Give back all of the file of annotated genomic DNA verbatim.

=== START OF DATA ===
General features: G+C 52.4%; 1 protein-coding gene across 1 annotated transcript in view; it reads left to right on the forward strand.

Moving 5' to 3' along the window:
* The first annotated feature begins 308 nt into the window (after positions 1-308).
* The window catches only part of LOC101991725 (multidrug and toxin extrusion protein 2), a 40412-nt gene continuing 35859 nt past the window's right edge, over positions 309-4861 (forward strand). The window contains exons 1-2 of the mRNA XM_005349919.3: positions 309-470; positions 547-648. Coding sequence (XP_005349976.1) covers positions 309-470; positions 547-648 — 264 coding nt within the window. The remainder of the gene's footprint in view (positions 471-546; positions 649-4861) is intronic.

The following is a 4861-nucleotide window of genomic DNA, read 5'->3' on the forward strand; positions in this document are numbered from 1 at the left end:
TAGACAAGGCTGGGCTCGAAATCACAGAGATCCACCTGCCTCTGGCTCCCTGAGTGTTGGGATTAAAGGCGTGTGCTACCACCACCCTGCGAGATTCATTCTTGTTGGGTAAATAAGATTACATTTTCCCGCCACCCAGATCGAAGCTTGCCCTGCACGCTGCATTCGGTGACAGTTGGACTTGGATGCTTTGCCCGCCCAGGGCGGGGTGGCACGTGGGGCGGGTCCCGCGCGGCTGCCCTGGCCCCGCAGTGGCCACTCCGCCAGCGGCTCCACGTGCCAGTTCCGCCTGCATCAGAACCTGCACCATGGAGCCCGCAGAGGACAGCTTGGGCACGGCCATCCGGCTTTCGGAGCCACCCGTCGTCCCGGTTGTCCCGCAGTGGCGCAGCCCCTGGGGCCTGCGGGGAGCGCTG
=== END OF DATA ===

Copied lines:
General features: G+C 52.4%; 1 protein-coding gene across 1 annotated transcript in view; it reads left to right on the forward strand.

Moving 5' to 3' along the window:
* The first annotated feature begins 308 nt into the window (after positions 1-308).
* The window catches only part of LOC101991725 (multidrug and toxin extrusion protein 2), a 40412-nt gene continuing 35859 nt past the window's right edge, over positions 309-4861 (forward strand). The window contains exons 1-2 of the mRNA XM_005349919.3: positions 309-470; positions 547-648. Coding sequence (XP_005349976.1) covers positions 309-470; positions 547-648 — 264 coding nt within the window. The remainder of the gene's footprint in view (positions 471-546; positions 649-4861) is intronic.

The following is a 4861-nucleotide window of genomic DNA, read 5'->3' on the forward strand; positions in this document are numbered from 1 at the left end:
TAGACAAGGCTGGGCTCGAAATCACAGAGATCCACCTGCCTCTGGCTCCCTGAGTGTTGGGATTAAAGGCGTGTGCTACCACCACCCTGCGAGATTCATTCTTGTTGGGTAAATAAGATTACATTTTCCCGCCACCCAGATCGAAGCTTGCCCTGCACGCTGCATTCGGTGACAGTTGGACTTGGATGCTTTGCCCGCCCAGGGCGGGGTGGCACGTGGGGCGGGTCCCGCGCGGCTGCCCTGGCCCCGCAGTGGCCACTCCGCCAGCGGCTCCACGTGCCAGTTCCGCCTGCATCAGAACCTGCACCATGGAGCCCGCAGAGGACAGCTTGGGCACGGCCATCCGGCTTTCGGAGCCACCCGTCGTCCCGGTTGTCCCGCAGTGGCGCAGCCCCTGGGGCCTGCGGGGAGCGCTG